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Time for a Rechargeable Battery Post
Old 01-12-2014, 12:03 PM   #1
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Time for a Rechargeable Battery Post

Anyone have experiences with the Rayovac Recharge Plus batteries?

Best Battery Recharger | Rayovac

For AA, AAA I like the eneloop batteries:

Amazon.com: eneloop 2000 mAh typical, 1900 mAh minimum,8 pack AA, Ni-MH Pre-Charged Rechargeable Batteries: Electronics


But I'm considering getting 9V and C rechargeables as Menard's (11% rebate offer this week) has the Rayovacs.
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Old 01-12-2014, 12:11 PM   #2
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I've had decent experience with their prior gen AA rechargeables (4.0's). Also had good luck with Duracell long life's (longer charge holding), at least the ones made in Japan. FWIW- My usage has mainly been in LED bike lights & wireless computer mouse/keyboards.
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Old 01-12-2014, 01:27 PM   #3
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Originally Posted by easysurfer View Post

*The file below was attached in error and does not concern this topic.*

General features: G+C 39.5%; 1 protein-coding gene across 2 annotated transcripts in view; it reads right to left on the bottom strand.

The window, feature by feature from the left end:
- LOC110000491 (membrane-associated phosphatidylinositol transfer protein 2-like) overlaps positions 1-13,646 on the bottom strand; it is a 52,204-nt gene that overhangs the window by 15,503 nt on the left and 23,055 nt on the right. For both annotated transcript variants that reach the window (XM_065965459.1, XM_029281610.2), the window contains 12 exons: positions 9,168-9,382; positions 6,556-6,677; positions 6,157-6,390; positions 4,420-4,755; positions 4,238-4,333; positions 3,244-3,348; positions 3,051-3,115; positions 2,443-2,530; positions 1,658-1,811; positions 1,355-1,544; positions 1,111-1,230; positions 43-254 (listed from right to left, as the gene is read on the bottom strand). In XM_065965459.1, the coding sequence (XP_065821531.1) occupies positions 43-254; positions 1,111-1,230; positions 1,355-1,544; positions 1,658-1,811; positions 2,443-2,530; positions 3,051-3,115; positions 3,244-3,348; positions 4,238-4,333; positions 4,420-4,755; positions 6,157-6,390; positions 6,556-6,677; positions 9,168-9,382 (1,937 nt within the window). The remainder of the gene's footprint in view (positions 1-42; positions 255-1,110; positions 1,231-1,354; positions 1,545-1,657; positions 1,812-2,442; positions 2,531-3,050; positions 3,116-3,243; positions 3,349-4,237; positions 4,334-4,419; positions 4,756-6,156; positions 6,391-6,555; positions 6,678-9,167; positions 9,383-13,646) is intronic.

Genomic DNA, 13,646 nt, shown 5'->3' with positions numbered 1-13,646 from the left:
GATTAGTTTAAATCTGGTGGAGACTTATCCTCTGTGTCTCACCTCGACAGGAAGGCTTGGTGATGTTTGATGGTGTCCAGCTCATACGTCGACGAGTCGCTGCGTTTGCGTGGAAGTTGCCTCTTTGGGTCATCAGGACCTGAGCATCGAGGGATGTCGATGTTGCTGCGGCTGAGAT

Anyone have experiences with the Rayovac Recharge Plus batteries?
Not the Recharge Plus, but I have some Rayovac Hybrid rechargables (AA) and they have been OK. No experience with any brand of rechargeables in the C or D size.

Nnothing I've tried so far has come close to being as good as the AA Sanyo Eneloop rechargeables.
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Old 01-12-2014, 01:52 PM   #4
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The best rechargable batteries are Sanyo Eneloops. That's what I am using. AA batteries in about everything except AAA, (get some of those too).
Rechargeable up to 1800 times. 75% capacity after 5 years of storage.
They will pay for themselves over time.

Below...D spacers...to start...the AA fits in the body of the spacer and it becomes a D cell.
Amazon.com: eneloop SEC-DSPACER4PK D Size Spacers for use with AA battery cells: Electronics
Look at the chart on the page...select D, C, spacers. Get a number of them. This will allow you to use AA batteries in about everything. Get spares, keep them charged. Chart has batteries, etc. There are cheaper knock off spacers, too. They are probably a better deal.

I have several of the newer flashlights. Fenix, etc. They run on the AA's. My older two D cell LED Maglights run on the D cell spacers with AA's inside. The Maglights will run near two hours on the two Sanyo AA's inside. I carry replacement charged AA's and never a problem.